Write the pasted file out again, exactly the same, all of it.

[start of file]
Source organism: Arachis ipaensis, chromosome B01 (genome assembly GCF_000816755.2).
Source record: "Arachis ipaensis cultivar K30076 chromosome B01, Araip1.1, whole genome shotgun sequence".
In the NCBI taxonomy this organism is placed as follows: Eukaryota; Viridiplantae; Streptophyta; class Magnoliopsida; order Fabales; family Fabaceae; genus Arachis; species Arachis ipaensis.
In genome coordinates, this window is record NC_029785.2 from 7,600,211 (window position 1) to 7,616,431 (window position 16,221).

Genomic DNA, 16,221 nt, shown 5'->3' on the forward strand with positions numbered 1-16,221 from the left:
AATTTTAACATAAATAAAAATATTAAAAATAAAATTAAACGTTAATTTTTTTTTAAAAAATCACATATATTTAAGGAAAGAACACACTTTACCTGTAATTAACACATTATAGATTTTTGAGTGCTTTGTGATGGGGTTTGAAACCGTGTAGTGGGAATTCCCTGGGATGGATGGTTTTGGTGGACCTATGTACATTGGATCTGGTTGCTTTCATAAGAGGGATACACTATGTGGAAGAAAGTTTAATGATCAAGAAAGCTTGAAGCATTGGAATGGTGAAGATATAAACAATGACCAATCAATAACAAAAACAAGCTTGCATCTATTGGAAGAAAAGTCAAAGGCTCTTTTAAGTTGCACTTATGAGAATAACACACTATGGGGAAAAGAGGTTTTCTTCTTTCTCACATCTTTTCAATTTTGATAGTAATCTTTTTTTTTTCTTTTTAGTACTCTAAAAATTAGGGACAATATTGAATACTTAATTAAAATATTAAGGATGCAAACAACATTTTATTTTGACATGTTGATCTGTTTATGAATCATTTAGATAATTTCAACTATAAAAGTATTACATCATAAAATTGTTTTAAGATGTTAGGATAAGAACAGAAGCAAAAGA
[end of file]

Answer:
Source organism: Arachis ipaensis, chromosome B01 (genome assembly GCF_000816755.2).
Source record: "Arachis ipaensis cultivar K30076 chromosome B01, Araip1.1, whole genome shotgun sequence".
In the NCBI taxonomy this organism is placed as follows: Eukaryota; Viridiplantae; Streptophyta; class Magnoliopsida; order Fabales; family Fabaceae; genus Arachis; species Arachis ipaensis.
In genome coordinates, this window is record NC_029785.2 from 7,600,211 (window position 1) to 7,616,431 (window position 16,221).

Genomic DNA, 16,221 nt, shown 5'->3' on the forward strand with positions numbered 1-16,221 from the left:
AATTTTAACATAAATAAAAATATTAAAAATAAAATTAAACGTTAATTTTTTTTTAAAAAATCACATATATTTAAGGAAAGAACACACTTTACCTGTAATTAACACATTATAGATTTTTGAGTGCTTTGTGATGGGGTTTGAAACCGTGTAGTGGGAATTCCCTGGGATGGATGGTTTTGGTGGACCTATGTACATTGGATCTGGTTGCTTTCATAAGAGGGATACACTATGTGGAAGAAAGTTTAATGATCAAGAAAGCTTGAAGCATTGGAATGGTGAAGATATAAACAATGACCAATCAATAACAAAAACAAGCTTGCATCTATTGGAAGAAAAGTCAAAGGCTCTTTTAAGTTGCACTTATGAGAATAACACACTATGGGGAAAAGAGGTTTTCTTCTTTCTCACATCTTTTCAATTTTGATAGTAATCTTTTTTTTTTCTTTTTAGTACTCTAAAAATTAGGGACAATATTGAATACTTAATTAAAATATTAAGGATGCAAACAACATTTTATTTTGACATGTTGATCTGTTTATGAATCATTTAGATAATTTCAACTATAAAAGTATTACATCATAAAATTGTTTTAAGATGTTAGGATAAGAACAGAAGCAAAAGA